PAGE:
Riverbed incision and salinity

July 12, 2021

What's causing the salinity problems in the Mekong Delta? International attention has often focused on the impacts of upstream dams, but researchers from Viet Nam and the region have recently shown that sand mining is also an important local driver of salinity intrusion. 

Their research analyzed seasonal tide patterns and water levels at 11 stations across the delta. They found that dry-season discharge of water had increased over a 20-year period even before the big drought years of 2016 and 2020. Yet, this had been insufficient to counter the ongoing rise in salinity intrusion. 

Rice field at Soc Tran in the Mekong Delta, Viet Nam. Credit: Giau Tran / Unsplash

Meanwhile, as much as 15 cm of riverbed has been cut away yearly to meet demand for river sand and gravel used in construction. This increases the extent and velocity of tidewater as it surges inland. The researchers link the rise in salinity intrusion with sand mining activities at many environmental hotspots in the Mekong Delta.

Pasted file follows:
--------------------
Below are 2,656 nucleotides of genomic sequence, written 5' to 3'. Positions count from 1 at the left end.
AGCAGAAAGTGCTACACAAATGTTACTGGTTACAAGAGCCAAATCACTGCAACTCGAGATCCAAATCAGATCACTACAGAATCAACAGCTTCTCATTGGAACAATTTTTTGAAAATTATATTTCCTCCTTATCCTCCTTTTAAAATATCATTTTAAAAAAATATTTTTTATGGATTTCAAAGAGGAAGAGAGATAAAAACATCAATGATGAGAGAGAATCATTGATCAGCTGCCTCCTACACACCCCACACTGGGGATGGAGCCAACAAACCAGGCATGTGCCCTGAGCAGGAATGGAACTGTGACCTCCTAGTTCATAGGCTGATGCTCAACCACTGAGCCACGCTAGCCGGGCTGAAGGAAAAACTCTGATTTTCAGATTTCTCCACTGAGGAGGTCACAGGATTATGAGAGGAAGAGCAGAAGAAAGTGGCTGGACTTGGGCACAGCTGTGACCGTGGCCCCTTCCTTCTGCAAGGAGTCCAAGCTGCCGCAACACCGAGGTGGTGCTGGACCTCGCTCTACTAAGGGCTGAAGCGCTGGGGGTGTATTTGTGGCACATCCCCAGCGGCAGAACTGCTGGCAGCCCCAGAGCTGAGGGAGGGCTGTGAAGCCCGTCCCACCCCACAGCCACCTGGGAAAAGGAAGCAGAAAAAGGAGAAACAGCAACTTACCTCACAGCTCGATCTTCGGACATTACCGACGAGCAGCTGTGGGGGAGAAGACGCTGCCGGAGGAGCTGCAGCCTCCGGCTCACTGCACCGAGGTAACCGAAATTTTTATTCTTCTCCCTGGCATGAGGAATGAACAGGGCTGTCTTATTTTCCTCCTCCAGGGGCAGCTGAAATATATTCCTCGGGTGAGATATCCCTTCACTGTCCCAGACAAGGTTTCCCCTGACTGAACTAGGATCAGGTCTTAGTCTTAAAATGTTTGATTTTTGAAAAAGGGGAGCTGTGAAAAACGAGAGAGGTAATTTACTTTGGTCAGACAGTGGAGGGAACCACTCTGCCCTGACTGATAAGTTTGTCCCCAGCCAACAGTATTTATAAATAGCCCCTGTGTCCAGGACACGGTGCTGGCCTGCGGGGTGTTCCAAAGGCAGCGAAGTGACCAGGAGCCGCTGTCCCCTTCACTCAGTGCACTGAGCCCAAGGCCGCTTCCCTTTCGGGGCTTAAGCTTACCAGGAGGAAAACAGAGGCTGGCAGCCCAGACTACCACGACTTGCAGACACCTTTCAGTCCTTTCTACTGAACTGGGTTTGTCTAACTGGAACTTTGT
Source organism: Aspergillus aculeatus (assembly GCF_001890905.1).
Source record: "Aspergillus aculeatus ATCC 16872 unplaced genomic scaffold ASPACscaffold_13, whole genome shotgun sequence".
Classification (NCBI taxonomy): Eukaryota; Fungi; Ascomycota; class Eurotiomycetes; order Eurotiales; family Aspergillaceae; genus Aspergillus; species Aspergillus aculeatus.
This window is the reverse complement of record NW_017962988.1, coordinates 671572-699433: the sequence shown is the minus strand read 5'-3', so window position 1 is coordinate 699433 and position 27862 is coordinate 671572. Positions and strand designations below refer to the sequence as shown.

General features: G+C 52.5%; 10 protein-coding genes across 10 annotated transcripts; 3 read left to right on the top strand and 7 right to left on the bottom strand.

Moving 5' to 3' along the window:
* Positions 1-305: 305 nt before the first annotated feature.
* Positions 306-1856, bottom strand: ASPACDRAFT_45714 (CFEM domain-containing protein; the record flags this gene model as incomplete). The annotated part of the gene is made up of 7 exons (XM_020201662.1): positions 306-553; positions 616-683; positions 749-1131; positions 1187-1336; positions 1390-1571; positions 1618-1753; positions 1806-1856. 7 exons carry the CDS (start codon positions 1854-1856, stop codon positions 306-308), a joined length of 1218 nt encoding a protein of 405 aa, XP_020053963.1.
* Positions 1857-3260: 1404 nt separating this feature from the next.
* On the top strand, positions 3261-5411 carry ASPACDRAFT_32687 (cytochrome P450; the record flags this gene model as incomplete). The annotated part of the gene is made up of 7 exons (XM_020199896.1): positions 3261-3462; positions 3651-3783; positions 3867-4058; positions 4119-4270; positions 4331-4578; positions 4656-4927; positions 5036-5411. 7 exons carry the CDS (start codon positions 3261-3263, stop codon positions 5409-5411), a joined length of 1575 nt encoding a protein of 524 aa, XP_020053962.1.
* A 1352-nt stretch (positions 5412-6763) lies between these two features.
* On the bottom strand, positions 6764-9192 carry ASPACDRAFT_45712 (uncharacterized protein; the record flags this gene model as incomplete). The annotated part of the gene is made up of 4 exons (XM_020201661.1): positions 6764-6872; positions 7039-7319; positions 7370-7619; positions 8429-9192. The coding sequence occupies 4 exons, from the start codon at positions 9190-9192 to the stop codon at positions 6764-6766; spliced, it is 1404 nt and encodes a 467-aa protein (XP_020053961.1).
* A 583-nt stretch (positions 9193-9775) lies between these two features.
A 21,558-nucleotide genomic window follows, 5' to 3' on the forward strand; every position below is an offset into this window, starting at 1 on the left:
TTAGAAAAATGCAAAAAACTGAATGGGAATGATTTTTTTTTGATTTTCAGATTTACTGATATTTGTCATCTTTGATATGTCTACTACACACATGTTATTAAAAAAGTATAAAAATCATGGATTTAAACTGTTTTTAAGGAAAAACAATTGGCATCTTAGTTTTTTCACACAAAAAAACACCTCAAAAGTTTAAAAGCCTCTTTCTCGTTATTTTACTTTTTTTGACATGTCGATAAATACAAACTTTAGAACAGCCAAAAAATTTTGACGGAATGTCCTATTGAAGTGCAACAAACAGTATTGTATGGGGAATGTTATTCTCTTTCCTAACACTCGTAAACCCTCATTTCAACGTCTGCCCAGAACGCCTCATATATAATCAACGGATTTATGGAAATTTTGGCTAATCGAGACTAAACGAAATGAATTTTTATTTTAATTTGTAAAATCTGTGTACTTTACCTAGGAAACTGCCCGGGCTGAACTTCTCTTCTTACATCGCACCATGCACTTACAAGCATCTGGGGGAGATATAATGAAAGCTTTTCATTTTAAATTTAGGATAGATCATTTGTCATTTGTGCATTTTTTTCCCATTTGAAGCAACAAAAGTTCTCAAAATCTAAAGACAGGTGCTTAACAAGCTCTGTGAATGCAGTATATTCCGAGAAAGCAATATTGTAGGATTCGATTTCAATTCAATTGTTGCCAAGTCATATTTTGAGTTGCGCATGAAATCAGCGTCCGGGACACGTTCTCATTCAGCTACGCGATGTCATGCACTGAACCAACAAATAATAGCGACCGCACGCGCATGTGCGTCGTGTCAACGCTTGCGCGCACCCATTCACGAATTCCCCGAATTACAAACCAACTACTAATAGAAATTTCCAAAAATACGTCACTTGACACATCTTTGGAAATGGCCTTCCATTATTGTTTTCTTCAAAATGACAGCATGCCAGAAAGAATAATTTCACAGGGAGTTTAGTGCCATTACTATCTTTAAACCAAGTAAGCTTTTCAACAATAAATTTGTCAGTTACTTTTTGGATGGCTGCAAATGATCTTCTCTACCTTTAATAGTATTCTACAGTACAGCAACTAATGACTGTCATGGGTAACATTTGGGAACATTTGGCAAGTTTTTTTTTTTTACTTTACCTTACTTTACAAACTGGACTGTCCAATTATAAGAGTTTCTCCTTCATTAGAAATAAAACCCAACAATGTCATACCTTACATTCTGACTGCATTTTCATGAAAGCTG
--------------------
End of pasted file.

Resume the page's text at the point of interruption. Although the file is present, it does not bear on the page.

Salinity intrusion is ultimately the outcome of many long-term, interacting factors, including climate change, hydropower development, and land subsidence due to groundwater pumping. But sand mining is causing rapid, visible consequences in the short-term. With the increasing impacts of salinity placing two million hectares of the region's "food basket" at risk every year, its impacts should not be underestimated.

Sand dredge on the Tien River in the Mekong Delta, Viet Nam, December 2020. Credit: Edward Park

Source: Ho Huu Loc, Doan Van Binh, Edward Park, Sangam Shrestha, Tran Duc Dung, Vu Hai Son, Nguyen Hoang Thu Truc, Nguyen Phuong Mai, and Chris Seijger. ‘Intensifying saline water intrusion and drought in the Mekong Delta: From physical evidence to policy outlooks.’ Science of The Total Environment, Vol. 757, 2021, 143919, ISSN 0048-9697. https://doi.org/10.1016/j.scitotenv.2020.143919

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